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Mudslide Disaster in Africa: Bodies Were ‘Just Being Washed’ Away, Says an Aid Worker of Sierra Leone

Bodies continue to arrive at Freetown's overwhelmed central morgue, with corpses laid on the floor and the ground outside

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People wearing protective suits hold hands as they cross a river after a mudslide in the mountain town of Regent, Sierra Leone, Aug. 15, 2017, in this still image taken from a video. VOA
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When aid worker Idalia Amaya arrived at the scene of the mudslide that devastated Sierra Leone’s capital Freetown, she was horrified to find homes washed away, entire villages engulfed by mud, and corpses floating down the streets.

“Bodies were just being washed down streams … so many people were crying and wailing,” said Amaya, an emergency response coordinator for Catholic Relief Services (CRS).

“It was a horrible sight — it was devastating,” the U.S. aid worker told the Thomson Reuters Foundation by phone on Wednesday, two days after witnessing the mud’s deadly fallout.

A mountainside collapsed on Monday morning in the town of Regent, burying dozens of homes as people slept and killing at least 400. Women and children were hit the hardest in what is one of Africa’s deadliest mudslides in decades.

FILE - People inspect the damage after a mudslide in the mountain town of Regent, Sierra Leone, Aug. 14, 2017.
FILE – People inspect the damage after a mudslide in the mountain town of Regent, Sierra Leone, Aug. 14, 2017. VOA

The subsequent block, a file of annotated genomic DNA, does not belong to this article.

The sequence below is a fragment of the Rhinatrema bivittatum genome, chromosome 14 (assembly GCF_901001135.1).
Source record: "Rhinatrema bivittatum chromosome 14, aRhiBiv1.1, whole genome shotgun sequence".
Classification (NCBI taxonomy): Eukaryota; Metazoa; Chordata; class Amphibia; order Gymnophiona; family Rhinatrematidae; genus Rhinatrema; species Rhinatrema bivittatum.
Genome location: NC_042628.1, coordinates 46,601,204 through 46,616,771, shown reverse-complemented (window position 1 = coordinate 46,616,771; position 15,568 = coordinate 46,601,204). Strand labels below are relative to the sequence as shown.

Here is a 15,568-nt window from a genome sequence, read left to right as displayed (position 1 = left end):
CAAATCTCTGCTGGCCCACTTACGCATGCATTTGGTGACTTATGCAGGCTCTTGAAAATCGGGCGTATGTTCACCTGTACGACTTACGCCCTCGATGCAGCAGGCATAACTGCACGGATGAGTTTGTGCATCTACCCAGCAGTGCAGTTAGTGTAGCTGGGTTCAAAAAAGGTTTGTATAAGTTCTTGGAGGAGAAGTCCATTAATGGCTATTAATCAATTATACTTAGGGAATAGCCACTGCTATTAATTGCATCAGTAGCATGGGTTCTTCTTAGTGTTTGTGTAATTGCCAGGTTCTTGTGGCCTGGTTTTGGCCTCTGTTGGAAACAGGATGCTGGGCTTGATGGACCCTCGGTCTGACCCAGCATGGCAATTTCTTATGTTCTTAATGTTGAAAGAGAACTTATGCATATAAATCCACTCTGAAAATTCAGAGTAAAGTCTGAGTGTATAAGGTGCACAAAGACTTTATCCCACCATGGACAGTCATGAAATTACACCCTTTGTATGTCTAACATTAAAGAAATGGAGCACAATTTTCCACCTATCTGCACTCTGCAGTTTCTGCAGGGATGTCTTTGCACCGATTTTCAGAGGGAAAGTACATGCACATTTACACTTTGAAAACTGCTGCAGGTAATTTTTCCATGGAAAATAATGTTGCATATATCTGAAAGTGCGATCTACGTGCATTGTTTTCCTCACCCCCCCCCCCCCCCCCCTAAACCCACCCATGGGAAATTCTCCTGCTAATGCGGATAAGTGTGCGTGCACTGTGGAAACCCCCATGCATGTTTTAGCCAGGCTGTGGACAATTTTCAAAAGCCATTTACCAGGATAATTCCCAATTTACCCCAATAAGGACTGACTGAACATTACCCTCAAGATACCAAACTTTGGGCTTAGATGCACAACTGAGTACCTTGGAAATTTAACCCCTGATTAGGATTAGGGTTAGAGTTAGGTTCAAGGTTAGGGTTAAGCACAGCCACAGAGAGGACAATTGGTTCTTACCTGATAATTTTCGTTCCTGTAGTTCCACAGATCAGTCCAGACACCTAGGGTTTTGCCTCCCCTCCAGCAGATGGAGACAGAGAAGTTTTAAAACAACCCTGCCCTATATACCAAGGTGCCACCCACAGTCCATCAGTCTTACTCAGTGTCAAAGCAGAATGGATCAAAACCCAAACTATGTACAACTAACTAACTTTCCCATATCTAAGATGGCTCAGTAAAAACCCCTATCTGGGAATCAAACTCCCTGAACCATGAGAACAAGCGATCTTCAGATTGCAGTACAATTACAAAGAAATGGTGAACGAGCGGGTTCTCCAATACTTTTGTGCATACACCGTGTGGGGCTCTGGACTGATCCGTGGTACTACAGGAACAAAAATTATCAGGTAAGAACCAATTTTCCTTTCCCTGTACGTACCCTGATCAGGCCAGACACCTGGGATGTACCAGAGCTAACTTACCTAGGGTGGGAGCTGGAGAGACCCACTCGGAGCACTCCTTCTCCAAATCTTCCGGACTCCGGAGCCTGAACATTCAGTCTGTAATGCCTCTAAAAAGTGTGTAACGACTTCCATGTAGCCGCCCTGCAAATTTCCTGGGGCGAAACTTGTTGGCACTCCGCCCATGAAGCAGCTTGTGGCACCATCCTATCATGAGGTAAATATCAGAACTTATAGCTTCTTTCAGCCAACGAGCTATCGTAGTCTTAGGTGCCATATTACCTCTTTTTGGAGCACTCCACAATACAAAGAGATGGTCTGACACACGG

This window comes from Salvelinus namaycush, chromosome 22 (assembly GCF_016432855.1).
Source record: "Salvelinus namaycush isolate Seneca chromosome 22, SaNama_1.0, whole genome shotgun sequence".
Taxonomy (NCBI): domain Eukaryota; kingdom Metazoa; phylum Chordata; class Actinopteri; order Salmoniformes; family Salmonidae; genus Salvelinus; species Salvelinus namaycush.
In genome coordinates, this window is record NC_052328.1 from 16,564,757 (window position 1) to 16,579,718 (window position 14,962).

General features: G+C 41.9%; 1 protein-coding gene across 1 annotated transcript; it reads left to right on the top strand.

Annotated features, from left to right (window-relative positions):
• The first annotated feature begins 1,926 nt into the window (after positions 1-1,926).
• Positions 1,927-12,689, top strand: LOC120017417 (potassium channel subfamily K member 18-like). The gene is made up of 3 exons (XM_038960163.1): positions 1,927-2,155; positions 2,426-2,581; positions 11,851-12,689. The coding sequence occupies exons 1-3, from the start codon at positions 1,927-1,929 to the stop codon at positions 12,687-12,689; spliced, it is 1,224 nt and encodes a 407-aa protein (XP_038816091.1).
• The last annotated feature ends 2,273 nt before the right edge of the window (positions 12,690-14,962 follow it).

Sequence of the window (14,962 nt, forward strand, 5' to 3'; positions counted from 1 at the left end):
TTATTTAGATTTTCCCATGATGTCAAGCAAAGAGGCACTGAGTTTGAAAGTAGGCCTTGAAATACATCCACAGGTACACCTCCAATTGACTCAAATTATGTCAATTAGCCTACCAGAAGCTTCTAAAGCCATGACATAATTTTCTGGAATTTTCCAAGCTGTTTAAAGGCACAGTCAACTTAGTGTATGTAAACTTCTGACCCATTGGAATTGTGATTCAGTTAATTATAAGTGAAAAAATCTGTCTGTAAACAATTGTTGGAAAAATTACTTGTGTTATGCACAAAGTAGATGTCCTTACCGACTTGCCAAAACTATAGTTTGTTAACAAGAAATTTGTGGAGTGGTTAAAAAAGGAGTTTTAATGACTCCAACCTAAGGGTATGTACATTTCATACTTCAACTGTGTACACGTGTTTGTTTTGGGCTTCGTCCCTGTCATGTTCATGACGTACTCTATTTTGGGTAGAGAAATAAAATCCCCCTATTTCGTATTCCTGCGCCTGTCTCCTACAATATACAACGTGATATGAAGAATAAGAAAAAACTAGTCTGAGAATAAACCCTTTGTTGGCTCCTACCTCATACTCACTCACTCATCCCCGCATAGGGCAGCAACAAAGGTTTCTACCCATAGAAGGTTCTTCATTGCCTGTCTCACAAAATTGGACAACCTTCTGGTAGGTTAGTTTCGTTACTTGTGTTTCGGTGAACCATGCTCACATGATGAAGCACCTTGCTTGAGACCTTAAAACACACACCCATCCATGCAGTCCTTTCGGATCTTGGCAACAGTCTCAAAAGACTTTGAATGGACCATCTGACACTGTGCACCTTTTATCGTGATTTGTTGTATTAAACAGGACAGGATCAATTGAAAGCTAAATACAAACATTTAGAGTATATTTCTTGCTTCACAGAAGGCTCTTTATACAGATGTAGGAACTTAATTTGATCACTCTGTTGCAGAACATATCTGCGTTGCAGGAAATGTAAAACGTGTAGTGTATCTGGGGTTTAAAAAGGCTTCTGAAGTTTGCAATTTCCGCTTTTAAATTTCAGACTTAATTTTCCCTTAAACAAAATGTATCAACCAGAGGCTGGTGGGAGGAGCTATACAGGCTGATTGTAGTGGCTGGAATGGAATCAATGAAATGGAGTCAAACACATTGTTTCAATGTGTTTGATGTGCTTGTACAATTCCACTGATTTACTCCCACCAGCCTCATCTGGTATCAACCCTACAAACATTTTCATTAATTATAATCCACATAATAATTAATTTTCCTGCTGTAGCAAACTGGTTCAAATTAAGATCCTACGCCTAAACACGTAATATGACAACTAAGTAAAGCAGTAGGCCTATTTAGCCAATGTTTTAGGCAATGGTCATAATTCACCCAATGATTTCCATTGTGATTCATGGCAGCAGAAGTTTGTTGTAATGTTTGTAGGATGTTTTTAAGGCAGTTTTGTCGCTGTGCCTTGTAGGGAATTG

Rescue workers have uncovered about 400 bodies so far, but that number is likely to surpass 500 as the search persists, Freetown’s chief coroner Seneh Dumbuya said Tuesday.

“The chance of finding more survivors is slim to none,” Amaya said. “It is so difficult to search in the mud.”

“A lot of victims were women and children, as men had left for work early in the morning. It is heartbreaking to see fathers and husbands who have lost all of their relatives.”

At least 3,000 people have been left homeless — and urgently need food, shelter and health care — while another 600 are missing, according to the Red Cross.

ALSO READ: UN: Most Deaths From Natural Disasters Occur in Poor Countries 

“Many people are reliving trauma they suffered during Ebola,” said Amaya, referring to the world’s worst recorded outbreak of the disease, which ravaged the former British colony from 2014 to 2016, infecting 14,000 people and killing 4,000.

“They are working around the clock to dig out survivors, support those in need, and make the best of the situation,” Amaya added. “I am struck by the resilience of people who have been through civil war, Ebola and deadly floods.”

Bodies continue to arrive at Freetown’s overwhelmed central morgue, with corpses laid on the floor and the ground outside.

The authorities and aid agencies are preparing to bury the dead in several Freetown cemeteries in coming days, CRS said.

As hundreds of people queued outside the morgue, Amaya said Freetown was struggling to come to terms with its latest disaster.

“It still feels very raw,” she said. “But people are coming together, grieving together, and starting the healing process.”(VOA)

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Ultra-Secure Lab In Gabon To Handle World’s Most Dangerous Viruses

'Teams on alert'

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Dr. Mombo dons his white coat as he prepares to analyse samples at the Franceville International Centre of Medical Research (CIRMF) is seen on June 12, 2018 in Franceville.
Dr. Mombo dons his white coat as he prepares to analyse samples at the Franceville International Centre of Medical Research (CIRMF) is seen on June 12, 2018 in Franceville. VOA

At a research facility in Gabon, one isolated building stands behind an electrified fence, under round-the-clock scrutiny by video cameras. The locked-down P4 lab is built to handle the world’s most dangerous viruses, including Ebola.